Talks on right to repair ‘well advanced’ with possibility of MoU between brands and farmers

Headshot of Aidan Smith
Aidan SmithCountryman
Tractor in the agricultural fields and dramatic clouds
Camera IconTractor in the agricultural fields and dramatic clouds Credit: valio84sl/Getty Images/iStockphoto

Farm machinery industry discussions are “well advanced” in securing a historic “right to repair” agreement that aims to allow farmers to fix machinery independent of an authorised dealer.

Talks between the Tractor and Machinery Association of Australia and the National Farmers’ Federation began in January following a landmark agreement in the US between John Deere and the American Farm Bureau Federation.

TMA executive director Gary Northover said the organisation was brokering an agreement on behalf of “all the major brands” with NFF, with negotiations focused on embedding safeguards into a memorandum of understanding around the right to repair and modify machinery.

Mr Northover said the TMA’s position was supportive of a farmer’s right to repair their own machines, as well as the possibility of third party repairers being involved in the process, but “we don’t support the right to modify”.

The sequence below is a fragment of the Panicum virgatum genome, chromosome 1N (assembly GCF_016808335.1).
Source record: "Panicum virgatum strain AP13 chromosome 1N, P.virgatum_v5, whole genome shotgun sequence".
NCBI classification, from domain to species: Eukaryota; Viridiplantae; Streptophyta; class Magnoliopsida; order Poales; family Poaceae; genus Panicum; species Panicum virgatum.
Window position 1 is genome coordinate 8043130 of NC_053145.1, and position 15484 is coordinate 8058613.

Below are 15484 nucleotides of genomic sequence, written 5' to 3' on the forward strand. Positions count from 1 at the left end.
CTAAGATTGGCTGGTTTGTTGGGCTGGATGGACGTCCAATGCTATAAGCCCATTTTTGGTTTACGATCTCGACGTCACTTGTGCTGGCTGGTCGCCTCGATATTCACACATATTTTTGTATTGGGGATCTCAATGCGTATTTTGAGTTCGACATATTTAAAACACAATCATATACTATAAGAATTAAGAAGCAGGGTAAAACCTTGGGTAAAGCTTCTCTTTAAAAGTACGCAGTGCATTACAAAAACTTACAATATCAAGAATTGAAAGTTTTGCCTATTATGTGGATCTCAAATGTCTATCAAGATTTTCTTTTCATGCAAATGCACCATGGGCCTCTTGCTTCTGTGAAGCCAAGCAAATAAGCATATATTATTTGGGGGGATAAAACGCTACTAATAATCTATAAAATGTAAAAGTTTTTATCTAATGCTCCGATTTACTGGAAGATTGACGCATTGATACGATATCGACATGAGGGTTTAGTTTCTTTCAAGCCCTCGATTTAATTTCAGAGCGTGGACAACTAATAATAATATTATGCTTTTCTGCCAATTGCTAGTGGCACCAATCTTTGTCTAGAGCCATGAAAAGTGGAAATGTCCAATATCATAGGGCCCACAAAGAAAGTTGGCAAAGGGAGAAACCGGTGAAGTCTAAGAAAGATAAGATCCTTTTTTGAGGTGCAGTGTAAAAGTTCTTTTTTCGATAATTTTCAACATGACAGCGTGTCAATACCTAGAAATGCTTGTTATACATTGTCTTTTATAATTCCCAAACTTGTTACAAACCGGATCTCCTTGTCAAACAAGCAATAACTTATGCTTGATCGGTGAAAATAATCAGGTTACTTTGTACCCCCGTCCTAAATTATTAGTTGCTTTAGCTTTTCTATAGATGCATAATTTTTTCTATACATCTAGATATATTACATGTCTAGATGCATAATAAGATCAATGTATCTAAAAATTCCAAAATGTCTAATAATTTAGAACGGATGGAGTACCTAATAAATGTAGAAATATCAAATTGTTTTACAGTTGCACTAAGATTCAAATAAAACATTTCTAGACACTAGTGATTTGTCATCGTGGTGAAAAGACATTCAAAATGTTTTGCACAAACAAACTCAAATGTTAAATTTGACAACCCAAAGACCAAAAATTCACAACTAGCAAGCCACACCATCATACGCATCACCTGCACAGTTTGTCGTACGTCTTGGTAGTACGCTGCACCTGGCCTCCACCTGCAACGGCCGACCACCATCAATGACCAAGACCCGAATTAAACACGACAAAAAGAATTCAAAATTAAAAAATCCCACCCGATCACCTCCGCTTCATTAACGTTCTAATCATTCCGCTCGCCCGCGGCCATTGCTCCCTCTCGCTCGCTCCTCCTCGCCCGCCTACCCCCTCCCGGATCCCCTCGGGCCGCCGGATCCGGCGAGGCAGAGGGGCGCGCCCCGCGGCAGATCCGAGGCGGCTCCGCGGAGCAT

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NFF president David Jochinke said the organisation firmly believed that when a farmer buys equipment, they own the whole piece of equipment from the tyres to the technology, “so they should be able to take their equipment to a dealer of their choice or repair the machine themselves”.

David Jochinke is the new president of the National Farmers' Federation.
Camera IconDavid Jochinke is the new president of the National Farmers' Federation. Credit: Supplied/National Farmers' Federation

Mr Northover said the issues were not only important to farmers, but also TMA members.

“We are seeking to support our customers and farmers the best we can in being able to repair their equipment and maintain their productivity during harvest,” he said.

While talks are ongoing with the TMA, the NFF continues to have conversations with government about possible regulatory options if an MoU isn’t possible.

In 2021, the Productivity Commission recommended the Government introduce a repair supplies obligation for agricultural machinery to be in place by the end of 2022.

Assistant Minister for Competition Andrew Leigh said the Government campaigned hard for the introduction of the Motor Vehicle Service and Repair Information Sharing Scheme because it strongly supported consumers’ freedom to have their goods serviced by the repairer of their choice.

“It is a scheme that is good for consumers and good for competition,” Mr Leigh said.

“The Australian Government is conscious that the issue of right to repair is particularly important for farmers and other owners of agricultural machinery.

“We are monitoring the progress of these discussions and would welcome a scheme put together by the industry that improves access to data and repair services.”

Mr Leigh said the Government would continue to engage with stakeholders and give due consideration to whether the Motor Vehicle Service and Repair Information Sharing Scheme should be expanded.

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